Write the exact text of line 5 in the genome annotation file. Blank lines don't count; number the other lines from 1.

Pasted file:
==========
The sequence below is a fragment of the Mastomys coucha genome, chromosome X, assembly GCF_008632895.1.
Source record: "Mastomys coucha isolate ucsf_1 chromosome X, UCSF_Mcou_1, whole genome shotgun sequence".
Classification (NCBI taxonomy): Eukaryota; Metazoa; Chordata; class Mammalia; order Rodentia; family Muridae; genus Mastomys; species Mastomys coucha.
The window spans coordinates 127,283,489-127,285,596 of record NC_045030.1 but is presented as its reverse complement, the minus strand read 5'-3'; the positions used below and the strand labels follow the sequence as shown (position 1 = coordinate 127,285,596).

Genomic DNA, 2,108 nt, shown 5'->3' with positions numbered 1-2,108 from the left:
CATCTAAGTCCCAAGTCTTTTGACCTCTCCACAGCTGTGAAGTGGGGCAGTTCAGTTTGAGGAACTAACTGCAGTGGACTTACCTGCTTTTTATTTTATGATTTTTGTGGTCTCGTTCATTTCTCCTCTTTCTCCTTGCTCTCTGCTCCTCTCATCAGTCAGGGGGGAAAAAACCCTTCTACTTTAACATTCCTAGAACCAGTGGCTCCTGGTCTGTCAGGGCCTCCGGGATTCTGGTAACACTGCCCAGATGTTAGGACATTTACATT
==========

Genomic DNA, 2,108 nt, shown 5'->3' with positions numbered 1-2,108 from the left: